Monday, October 27, 2014

Pledging to Love God

Matthew 22:34-46
The Rev. Joshua Rodriguez-Hobbs

Confession time: this is my first stewardship sermon, and I am terrified that it is going to sound like an NPR membership drive.

I don’t know if you listen to WYPR, our local NPR station, but this past week was their fall membership campaign. As luck would have it, I spent a lot of time in the car this week, so I got to hear a lot about this membership campaign. It seemed like every few minutes they would cut away from the program I was actually listening to and tell me that for a pledge of just $5 a month, I could be the proud owner of an NPR phone charger. It was maddening. I’m halfway convinced that public radio and television fund raise in this way so that people like me will get frustrated and make a pledge just to end the campaign. I hope you don’t feel this way about our Walking the Way stewardship campaign, so let’s get back to our regularly scheduled Gospel lesson.

What a Gospel lesson this is! For the past few weeks now, we’ve been heard how the Pharisees and the Herodians and the Sadducees have been asking Jesus trick questions, hoping to trip him up. Today, we’re hearing the final exchange in this series of questions and answers, and Jesus knocks it out of the park with his answer.

One of the Pharisees, an expert in the Law, asks Jesus to name the greatest of the six hundred and thirteen commandments in the Law of Moses, and Jesus responds with what is unquestionably the best possible answer: “You shall love the Lord your God with all your heart, and with all your soul, and with all your mind.” What makes this answer so great is that it’s an excerpt from the Shema, the central passage of the Torah. The Shema is found in the book of Deuteronomy, and its name comes from the first words of the passage in Hebrew: sh’ma Yis’ra’eil
Hear, O Israel: The Lord is our God, the Lord alone. You shall love the Lord your God with all your heart, and with all your soul, and with all your might. Keep this words that I am commanding you today in your heart. Recite them to your children and talk about them when you are at home and when you are away, when you lie down and when you rise. Bind them as a sign upon your hand, fix them as an emblem on your forehead, and write them on the doorposts of your house and on your gates.[1]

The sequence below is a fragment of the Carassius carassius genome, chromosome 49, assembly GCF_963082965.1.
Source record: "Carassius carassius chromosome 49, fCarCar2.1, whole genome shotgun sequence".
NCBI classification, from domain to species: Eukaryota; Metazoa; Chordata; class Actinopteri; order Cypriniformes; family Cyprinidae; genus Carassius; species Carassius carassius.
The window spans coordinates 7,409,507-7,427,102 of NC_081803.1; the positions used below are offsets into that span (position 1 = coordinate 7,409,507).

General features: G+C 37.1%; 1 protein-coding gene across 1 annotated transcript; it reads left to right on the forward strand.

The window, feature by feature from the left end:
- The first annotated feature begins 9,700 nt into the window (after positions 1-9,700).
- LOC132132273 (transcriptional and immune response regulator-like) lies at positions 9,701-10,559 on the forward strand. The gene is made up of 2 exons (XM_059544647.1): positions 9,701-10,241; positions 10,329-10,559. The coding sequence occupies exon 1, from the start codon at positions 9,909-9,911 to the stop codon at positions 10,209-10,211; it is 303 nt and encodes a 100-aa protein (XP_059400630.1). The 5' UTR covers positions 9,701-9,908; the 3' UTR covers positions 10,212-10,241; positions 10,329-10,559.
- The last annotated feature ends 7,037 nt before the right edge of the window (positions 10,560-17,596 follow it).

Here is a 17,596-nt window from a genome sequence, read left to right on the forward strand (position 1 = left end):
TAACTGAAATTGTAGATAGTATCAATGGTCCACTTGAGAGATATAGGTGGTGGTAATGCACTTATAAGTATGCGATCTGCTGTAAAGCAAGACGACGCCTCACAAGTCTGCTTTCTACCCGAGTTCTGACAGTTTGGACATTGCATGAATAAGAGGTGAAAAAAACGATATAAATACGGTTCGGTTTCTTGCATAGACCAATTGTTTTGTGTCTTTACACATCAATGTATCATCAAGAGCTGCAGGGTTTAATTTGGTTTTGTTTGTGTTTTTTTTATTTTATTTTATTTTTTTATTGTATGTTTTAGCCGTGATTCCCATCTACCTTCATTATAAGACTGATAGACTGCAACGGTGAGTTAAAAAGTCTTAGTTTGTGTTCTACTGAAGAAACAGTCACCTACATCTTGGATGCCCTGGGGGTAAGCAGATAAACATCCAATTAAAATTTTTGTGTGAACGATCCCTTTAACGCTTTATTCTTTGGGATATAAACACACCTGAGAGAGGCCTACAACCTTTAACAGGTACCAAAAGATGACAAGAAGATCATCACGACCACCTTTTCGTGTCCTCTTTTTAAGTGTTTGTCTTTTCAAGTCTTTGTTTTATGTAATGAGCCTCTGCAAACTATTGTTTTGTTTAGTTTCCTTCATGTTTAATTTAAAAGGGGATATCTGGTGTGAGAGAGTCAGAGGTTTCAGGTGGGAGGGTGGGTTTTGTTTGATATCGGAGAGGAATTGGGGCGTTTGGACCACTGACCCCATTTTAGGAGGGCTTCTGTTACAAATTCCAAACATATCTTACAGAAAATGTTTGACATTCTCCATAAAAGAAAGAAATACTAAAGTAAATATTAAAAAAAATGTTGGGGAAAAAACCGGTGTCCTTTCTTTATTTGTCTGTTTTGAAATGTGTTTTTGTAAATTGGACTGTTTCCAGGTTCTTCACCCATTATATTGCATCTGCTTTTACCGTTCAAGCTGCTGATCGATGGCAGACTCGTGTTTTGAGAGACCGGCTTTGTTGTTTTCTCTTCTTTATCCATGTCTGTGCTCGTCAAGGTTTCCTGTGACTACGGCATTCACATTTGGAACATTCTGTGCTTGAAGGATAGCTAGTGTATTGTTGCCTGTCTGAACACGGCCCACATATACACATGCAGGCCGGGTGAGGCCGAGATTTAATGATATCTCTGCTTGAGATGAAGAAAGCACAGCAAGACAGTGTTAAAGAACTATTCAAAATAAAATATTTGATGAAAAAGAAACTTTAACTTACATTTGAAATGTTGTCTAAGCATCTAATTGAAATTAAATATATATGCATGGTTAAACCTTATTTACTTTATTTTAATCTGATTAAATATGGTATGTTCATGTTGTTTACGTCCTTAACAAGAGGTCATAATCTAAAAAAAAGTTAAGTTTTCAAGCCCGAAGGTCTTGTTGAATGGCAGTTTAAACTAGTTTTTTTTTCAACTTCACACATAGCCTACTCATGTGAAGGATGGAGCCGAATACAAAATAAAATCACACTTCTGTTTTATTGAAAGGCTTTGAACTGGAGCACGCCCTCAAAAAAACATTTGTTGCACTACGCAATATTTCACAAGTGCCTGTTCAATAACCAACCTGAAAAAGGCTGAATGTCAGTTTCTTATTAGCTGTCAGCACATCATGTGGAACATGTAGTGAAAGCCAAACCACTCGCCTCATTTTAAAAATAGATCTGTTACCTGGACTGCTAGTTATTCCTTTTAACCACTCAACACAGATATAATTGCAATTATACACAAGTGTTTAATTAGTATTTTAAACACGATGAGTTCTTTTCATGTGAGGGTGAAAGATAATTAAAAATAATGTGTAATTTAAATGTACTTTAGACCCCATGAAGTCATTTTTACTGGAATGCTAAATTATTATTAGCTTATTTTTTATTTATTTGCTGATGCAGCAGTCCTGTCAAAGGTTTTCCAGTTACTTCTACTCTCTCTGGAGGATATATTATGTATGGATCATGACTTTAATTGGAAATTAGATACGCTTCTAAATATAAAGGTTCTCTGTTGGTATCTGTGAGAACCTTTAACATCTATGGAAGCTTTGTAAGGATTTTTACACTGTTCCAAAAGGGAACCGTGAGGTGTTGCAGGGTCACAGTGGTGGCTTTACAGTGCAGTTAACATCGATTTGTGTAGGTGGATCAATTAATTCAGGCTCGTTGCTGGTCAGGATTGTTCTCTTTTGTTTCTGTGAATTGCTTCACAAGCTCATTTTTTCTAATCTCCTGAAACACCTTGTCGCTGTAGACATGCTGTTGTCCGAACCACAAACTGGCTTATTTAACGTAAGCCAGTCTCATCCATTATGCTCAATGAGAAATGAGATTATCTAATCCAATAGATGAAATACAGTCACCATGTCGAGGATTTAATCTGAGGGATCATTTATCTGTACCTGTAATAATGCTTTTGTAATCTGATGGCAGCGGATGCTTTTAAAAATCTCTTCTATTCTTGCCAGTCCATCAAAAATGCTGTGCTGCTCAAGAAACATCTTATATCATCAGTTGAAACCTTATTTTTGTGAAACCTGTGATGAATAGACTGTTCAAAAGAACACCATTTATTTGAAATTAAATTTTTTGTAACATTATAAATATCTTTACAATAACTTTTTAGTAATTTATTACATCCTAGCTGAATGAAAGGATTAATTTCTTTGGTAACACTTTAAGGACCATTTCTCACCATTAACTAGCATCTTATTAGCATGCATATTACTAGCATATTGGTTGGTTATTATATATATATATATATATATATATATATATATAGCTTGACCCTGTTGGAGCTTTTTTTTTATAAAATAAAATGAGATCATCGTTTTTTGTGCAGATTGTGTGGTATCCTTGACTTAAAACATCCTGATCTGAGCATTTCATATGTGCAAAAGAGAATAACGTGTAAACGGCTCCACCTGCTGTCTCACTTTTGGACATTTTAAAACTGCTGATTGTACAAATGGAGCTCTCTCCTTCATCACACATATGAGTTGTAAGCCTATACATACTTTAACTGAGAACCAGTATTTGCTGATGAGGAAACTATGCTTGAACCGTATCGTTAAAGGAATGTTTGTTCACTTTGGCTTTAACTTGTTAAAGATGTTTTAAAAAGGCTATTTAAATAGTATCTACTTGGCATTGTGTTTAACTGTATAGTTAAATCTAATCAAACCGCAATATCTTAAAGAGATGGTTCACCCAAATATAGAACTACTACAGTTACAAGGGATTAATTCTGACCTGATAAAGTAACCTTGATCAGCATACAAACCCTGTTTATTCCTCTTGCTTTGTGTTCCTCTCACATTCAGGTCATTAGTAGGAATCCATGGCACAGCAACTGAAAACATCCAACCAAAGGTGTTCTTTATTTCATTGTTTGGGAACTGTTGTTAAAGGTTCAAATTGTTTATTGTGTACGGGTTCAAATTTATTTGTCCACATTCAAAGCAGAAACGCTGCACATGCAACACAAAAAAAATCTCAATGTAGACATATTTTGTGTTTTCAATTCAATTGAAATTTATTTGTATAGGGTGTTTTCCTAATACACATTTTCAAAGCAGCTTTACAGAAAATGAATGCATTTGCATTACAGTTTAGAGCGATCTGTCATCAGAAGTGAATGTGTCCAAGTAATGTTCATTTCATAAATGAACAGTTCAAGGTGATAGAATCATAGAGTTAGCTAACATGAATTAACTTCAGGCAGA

This is the first passage of Torah that Jesus, and the Pharisees, and all Jewish children learned. The Pharisees began the custom of reciting it twice a day, as the first words they spoke in the morning and the last words they spoke at night. If you visit the home of a Jewish friend, you might notice a mezuzah, a small box on their doorframe with this passage of Torah written on a piece of paper inside it. This is a passage that expresses a central truth of what it means to follow God: there is only one God, the Lord of heaven and earth and all things in them, who has chosen a people as God’s own to love and serve God.

Jesus’ response to this expert in the Law’s question is so simple that any child could have given it. But it’s also an answer that we spend our entire lives figuring out what it really means to love God with all that we are and all that God has given us.

That brings us back to stewardship. Loving God with all our heart, all our soul, and all our ind is going to impact how we use our money. I know, this isn’t the fun part of the sermon. But it’s important, and that’s why I don’t what this sermon to sound like an NPR pledge drive. Making a pledge of your time, talent, and treasure should not be something that you do so that we will stop our stewardship campaign early, and Arianne and I will stop preaching about money. Yes, your pledge is important because it supports the life and mission of this community. It allows us to pay the bills and keep the lights on. The time and money you donate allows us to serve people who are in need through outreach ministries like Neighbor to Neighbor, Our Daily Bread, and Loves and Fishes. It allows us to provide quality programs for our children and teenagers. It provides for the upkeep of this beautiful blessing that we have been blessed with. But more than all of this, what you pledge to the church is the best possible barometer of where God is in your priorities.